Moreover, the built environment and traditional activities held regularly in Historic Sharjah remain greatly significant to the people of the UAE and the region. People and communities of Sharjah and UAE have remained closely associated with this historic environment and intangible values they have kept in their daily lives. This close bonding between the people of Sharjah and the sea as well as the memory of the air-station (now Al-Mahatta Museum) has been apparent in a living historic city.Criterion (v): Sharjah, with its sea-port and air-port, is a prominent example of modern urban development of historical cities in the Arabian Gulf region. The historical components of the gate city to the Trucial States are still visible today. These represent a living outstanding example of human interaction with coastal environments in the United Arab Emirates and the Arabian Gulf over the eighteenth, nineteenth and twentieth centuries that were under threat due major urban changes, albeit leaving evidence of several footprints.
- The Sharjah Government made great efforts for the safeguard of historic buildings in Sharjah including the old port and the buildings of the old air-station now housing the Mahatta Museum; the protection of these buildings as well as interpretation of the history of the area have been at the core of the Sharjah Government work in the past decade.
- The Sharjah Government has continued to ensure stopping threats stemming from destruction of the urban fabric in the Sharjah, in the course of urban development projects in the past three decades.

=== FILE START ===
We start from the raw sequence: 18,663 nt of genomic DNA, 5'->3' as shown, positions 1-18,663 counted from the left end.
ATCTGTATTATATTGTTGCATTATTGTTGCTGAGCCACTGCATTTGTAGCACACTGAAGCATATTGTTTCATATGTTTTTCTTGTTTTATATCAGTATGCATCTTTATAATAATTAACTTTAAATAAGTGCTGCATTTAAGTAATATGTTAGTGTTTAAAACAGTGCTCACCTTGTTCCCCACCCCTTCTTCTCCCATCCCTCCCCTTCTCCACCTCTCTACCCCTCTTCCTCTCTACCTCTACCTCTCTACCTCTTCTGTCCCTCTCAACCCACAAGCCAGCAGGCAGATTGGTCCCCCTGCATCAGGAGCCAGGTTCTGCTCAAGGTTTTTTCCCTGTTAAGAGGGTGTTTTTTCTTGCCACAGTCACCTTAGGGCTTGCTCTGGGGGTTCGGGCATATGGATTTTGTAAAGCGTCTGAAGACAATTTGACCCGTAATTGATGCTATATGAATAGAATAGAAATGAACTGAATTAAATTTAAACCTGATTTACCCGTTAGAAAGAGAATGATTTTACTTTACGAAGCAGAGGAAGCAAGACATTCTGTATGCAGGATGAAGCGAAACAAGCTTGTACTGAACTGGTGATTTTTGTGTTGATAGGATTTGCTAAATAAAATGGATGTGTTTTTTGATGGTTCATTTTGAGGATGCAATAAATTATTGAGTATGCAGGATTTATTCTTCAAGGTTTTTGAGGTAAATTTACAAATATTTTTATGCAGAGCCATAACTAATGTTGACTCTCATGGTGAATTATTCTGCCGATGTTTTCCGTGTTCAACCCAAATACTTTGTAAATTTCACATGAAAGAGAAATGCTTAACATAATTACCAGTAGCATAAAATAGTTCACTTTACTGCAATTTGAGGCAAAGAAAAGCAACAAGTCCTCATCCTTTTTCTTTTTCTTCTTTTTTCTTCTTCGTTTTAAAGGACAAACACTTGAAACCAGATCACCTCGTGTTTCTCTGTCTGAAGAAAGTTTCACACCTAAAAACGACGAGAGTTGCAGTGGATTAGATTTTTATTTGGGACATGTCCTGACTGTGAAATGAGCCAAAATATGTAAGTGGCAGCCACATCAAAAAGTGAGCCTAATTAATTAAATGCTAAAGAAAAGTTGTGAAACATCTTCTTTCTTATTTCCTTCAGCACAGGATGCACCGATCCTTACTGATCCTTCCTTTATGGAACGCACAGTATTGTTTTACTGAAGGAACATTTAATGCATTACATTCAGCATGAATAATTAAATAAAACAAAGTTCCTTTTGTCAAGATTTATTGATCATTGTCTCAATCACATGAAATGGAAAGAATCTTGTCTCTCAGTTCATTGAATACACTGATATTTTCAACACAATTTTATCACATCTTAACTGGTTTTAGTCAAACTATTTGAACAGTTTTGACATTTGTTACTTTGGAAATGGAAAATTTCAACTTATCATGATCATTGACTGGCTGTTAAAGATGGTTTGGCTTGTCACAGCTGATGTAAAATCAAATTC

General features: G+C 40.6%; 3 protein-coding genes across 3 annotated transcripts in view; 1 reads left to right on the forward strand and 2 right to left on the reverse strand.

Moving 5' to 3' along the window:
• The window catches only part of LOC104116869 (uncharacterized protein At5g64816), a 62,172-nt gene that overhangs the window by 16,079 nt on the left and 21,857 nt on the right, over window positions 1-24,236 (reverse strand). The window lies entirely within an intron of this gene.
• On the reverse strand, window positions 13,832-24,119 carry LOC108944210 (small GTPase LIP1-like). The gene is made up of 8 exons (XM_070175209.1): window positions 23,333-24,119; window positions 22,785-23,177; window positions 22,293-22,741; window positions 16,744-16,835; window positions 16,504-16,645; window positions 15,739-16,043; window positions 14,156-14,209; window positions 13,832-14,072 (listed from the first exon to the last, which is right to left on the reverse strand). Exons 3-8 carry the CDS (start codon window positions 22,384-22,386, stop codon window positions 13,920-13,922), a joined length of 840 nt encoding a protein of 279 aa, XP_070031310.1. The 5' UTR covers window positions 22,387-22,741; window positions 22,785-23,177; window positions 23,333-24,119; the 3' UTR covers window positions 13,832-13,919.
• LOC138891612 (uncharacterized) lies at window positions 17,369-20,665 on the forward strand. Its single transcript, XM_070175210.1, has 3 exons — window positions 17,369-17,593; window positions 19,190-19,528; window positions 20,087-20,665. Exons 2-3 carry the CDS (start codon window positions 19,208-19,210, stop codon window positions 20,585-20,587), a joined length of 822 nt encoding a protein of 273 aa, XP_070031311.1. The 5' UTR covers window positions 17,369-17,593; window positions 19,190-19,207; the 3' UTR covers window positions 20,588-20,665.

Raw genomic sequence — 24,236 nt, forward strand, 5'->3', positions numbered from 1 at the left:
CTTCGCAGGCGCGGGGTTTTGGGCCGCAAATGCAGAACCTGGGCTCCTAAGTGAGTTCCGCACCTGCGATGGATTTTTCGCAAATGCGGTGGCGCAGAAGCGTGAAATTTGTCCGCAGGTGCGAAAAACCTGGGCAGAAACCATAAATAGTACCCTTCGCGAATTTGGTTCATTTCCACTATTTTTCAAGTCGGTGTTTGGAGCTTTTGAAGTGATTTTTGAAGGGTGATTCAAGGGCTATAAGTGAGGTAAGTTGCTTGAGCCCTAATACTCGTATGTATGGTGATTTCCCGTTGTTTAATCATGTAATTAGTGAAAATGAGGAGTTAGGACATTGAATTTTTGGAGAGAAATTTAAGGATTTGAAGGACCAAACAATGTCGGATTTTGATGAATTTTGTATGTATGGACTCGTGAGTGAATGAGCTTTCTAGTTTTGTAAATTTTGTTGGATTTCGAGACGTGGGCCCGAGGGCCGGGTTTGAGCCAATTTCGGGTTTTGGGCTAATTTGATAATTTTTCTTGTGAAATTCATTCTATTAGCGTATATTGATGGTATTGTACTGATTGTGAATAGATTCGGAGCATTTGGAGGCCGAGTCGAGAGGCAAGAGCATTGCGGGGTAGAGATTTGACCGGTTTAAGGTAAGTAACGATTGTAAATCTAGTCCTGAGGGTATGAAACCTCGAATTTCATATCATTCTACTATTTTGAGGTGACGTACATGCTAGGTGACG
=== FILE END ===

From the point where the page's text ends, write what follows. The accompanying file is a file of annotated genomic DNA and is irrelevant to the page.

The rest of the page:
- The area has always been under maintenance and restoration, with great efforts in applying conservation methods that follow international standards. Therefore the architectural elements are well kept.
- Sharjah was fully documented, and there is a set of studies covering the evolution of the historical area in the Emirate of Sharjah.
- An annual event that highlights the historical importance of the area titled "The heritage days of Sharjah" has helped in keeping a variety of traditional activities in this heritage place.- In addition, the Emirate of Sharjah has a strong law of Antiquities and Heritage that provides full protection for the area, in addition to its designation as historic zone at the local level.
Sharjah air-station played a major role in connecting the West with the East at a time when there was no other similar airport in the Gulf Region.
Other urban settlements in the Gulf region was Khor Sharjah is an important element in building the port for the settlement of Sharjah; while the Khor is similar to the Khors at Dubai, Ajman and Umm Al Quwain, the port of Sharjah was the Gate to the other states containing these other Khors. The port continues to keep both the structural and functional integrity of the settlement and its strong relation to sea activities.Sharjah is similar in its details to some of the Arab Gulf cities in the western side of the Gulf. Al Zubara in Qatar has some resemblance as settlement in terms of the buildings and their use. Such buildings date back to the nineteenth and twentieth centuries. However, Al Zubara area has been abandoned and not integrated, as Sharjah, in the life of citizens of the city.